Polymer Interface & Surface
I intend to investigate the adsorption and adhesion behavior of macromolecules such as polymers, colloidal and metal-nano particles, and proteins and cells, when they interface with a solid surface. Such fundamental knowledge is practically important in fabricating micro- and nano-devices and sensors. Furthermore, such fundamental knowledge will enable me to attain meso- and macroscopic applications for fabricating such devices.
Solid surfaces capable of repelling, attracting, and selectively detecting molecules have attracted attention for their important application in catalysts, coatings, as well as sensors and devices. For these macromolecules especially, designing and engineering surfaces and interfaces at the molecular level are even more important, because oftentimes subtle changes in organization and composition can result in dramatic performance enhancement. The surface functionality and topography affect the conformation and the connectivity of the adsorbed molecules as well as the adsorption dynamics, where the interplay between stickers and receptors is the main controlling factor.
In my PhD work on Polymer Adhesion on Surface-Tuned Solid Surfaces at the University of Delaware. I learned that interfacial structure and strength are closely related to each other (Wool, R.P. Polymer Interface: Structure and Strength, New York, 1995) and both can be controlled by various modification methods-. We examined the role of sticker groups X, on the polymer and receptor groups Y on the solid substrate. We found that a precise number of sticker groups (ca 3 mol%) and receptor groups (ca 30 % coverage on solid) were required to optimize the strength of the interface. The optimal design of the coupling molecule requires it to stick at least two points on the surface while making an excursion into the matrix molecules by at least the radius of gyration of the entanglement network. During this work, I gained invaluable knowledge of polymer and surface modification and characterization using FTIR, XPS, AFM, wetting as well as theoretical analysis of polymer chain on surfaces, which will be a good foundation of my future research in this area.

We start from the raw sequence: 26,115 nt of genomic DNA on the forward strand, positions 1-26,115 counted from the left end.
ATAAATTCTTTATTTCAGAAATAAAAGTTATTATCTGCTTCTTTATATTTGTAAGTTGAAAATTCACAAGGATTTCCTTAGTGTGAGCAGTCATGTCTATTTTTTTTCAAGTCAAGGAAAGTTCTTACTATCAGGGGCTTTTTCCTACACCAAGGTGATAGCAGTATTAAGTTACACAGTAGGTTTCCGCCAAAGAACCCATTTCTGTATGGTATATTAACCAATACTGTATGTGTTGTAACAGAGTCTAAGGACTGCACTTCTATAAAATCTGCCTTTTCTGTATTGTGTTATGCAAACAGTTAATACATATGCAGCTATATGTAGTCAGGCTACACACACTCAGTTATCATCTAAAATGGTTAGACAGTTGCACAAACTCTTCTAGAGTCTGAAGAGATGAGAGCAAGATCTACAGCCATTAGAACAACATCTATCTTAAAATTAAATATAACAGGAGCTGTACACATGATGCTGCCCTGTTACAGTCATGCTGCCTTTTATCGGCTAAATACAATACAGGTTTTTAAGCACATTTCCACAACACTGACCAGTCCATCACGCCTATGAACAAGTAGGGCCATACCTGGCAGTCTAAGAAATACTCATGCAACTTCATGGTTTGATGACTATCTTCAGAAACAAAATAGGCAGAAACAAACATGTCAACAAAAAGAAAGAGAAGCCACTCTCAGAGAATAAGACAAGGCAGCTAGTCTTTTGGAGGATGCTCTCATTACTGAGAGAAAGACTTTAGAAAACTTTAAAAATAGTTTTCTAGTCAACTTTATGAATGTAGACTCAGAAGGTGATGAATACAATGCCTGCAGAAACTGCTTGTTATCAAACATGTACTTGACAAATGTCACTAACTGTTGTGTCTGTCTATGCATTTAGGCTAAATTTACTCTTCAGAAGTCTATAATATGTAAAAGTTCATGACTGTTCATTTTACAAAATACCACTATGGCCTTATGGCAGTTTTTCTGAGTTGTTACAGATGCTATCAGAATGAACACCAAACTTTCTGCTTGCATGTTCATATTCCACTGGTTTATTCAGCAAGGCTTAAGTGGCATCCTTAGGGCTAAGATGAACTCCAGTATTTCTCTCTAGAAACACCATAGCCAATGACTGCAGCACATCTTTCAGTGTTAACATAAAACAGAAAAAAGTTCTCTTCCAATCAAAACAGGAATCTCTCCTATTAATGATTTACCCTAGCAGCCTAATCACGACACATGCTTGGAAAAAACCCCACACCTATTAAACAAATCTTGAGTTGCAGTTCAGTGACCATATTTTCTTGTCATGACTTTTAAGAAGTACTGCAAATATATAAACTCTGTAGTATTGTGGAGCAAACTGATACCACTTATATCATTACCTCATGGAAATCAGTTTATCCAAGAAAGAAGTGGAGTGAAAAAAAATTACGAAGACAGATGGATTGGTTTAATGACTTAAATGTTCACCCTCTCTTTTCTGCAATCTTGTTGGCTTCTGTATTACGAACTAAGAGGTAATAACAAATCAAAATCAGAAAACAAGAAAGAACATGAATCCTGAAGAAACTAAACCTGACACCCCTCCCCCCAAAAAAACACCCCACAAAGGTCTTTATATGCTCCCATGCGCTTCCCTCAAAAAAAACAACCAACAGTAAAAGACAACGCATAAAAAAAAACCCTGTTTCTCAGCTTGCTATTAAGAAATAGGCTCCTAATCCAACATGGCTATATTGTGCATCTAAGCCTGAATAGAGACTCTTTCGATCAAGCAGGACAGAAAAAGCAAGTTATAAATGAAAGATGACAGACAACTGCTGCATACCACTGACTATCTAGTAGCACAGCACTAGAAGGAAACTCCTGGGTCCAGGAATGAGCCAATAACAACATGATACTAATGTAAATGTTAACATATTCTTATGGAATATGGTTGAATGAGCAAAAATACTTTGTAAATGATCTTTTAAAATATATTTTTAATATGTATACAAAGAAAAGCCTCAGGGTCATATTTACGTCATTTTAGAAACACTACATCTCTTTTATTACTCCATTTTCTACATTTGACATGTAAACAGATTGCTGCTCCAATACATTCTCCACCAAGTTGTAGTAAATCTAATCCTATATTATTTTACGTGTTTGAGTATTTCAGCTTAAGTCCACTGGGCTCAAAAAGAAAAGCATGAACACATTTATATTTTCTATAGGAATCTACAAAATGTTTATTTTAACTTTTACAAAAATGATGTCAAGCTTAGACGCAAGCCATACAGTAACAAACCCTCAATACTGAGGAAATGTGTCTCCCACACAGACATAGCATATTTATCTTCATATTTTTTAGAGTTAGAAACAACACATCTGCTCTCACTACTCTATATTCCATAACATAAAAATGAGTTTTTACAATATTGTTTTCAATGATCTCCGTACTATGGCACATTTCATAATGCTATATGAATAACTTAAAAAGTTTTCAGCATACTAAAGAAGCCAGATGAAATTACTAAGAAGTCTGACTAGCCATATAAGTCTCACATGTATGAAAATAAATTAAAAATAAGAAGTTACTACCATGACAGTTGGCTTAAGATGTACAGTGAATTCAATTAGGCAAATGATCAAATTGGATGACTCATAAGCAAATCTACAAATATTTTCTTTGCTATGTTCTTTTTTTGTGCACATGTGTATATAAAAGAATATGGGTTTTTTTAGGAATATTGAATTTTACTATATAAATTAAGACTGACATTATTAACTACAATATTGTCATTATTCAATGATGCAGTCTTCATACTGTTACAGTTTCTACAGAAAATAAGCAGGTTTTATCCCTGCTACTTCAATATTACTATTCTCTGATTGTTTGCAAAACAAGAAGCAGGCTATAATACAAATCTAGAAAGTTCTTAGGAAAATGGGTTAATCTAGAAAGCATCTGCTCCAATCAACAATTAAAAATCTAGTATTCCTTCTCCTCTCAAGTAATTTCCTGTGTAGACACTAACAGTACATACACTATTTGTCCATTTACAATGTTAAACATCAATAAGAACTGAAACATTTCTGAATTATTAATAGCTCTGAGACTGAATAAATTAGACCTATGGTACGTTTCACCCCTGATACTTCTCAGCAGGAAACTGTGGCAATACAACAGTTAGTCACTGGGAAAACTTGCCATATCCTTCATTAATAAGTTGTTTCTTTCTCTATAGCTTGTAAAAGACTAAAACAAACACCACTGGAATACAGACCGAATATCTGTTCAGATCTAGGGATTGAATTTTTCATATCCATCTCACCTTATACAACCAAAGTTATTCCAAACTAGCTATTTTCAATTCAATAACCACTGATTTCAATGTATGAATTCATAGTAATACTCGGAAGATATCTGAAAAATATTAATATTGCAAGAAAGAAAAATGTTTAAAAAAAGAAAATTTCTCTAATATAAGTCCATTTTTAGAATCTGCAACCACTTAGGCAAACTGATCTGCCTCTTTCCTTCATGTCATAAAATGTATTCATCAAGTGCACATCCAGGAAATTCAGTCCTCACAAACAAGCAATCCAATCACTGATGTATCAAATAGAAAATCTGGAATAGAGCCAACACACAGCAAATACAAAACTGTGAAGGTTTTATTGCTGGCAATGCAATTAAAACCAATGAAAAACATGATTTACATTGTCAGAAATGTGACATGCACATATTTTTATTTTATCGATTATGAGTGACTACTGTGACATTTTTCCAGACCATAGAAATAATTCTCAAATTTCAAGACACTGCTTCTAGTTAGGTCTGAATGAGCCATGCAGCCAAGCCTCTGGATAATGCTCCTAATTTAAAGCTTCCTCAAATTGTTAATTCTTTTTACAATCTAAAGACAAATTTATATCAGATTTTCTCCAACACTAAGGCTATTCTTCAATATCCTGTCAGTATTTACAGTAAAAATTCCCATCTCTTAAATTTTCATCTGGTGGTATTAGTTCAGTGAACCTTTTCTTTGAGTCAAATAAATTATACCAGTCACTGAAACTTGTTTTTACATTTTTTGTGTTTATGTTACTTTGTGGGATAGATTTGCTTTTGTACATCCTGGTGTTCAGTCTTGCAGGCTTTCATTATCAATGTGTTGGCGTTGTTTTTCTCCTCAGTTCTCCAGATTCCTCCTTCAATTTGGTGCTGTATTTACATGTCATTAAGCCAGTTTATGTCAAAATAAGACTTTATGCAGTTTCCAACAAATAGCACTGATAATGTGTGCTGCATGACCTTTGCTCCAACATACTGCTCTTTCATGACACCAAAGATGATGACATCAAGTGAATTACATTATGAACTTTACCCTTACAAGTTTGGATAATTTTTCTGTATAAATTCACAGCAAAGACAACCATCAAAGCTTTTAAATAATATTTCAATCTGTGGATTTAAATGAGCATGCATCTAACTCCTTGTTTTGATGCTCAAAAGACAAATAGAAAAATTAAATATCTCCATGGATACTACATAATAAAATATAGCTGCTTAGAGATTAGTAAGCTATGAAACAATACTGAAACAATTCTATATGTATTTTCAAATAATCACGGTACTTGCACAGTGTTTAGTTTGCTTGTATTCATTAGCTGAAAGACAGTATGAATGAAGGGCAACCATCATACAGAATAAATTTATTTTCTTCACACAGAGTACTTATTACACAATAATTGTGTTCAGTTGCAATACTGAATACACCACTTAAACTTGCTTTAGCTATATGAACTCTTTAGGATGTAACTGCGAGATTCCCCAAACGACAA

During my Postdoctoral work at MIT, I have learned the layer-by-layer electrostatic assembly technique, which is a rich and versatile approach to the formation of polymer and organic thin films via alternating adsorption of positively and negatively charged species (Rubner and Hammond group at MIT). Polyelectrolyte multilayers formed using this technique may contain a number of different functional groups, including optic-electronic, electroluminescent, conducting and dielectric layers, and functional organic and inorganic nanoparticles. This versatility allows the use of the multilayer as a functional thin film as well as a template, and introduces the possibility of constructing luminescent photonic devices, chemical and biosensor arrays, and other electronic and optical systems. Further, selective metal deposition can be combined with colloidal arrays for patterned metal particle arrays. Polyelectrolyte multilayer films can also be used to increase adhesion between the particle and the surface template. Surface wettability as well as adhesion characteristics of the multilayer can be tuned by varying adsorption conditions. The experimentally measured fracture energy of polymer-solid interfaces can be very high due to viscoelastic losses in the polymer layer, even if the interface is small. Finally, the polymer-on-polymer stamping process can enable the formation of patterned polymeric layers on various surfaces, such as glasses and plastics, thus leading to inexpensive and fast nonlithographic processing on cheap, flexible substrates.
. I. Lee and R. P. Wool, "Polymer Adhesion vs. Substrate Receptor Group Density," Macromolecules, 33(7), pp2680-2687 (2000).
. I. Lee and R. P. Wool, ˇ°Optimum Polymer-Solid Interface Design for Adhesion Strength: Carboxylation of Polybutadiene and Mixed Silanes Surface Modification of Aluminum Oxide,ˇ± Journal of Adhesion, 75, pp299-323 (2001).
Copyright © 2002 Ilsoon Lee All rights reserved.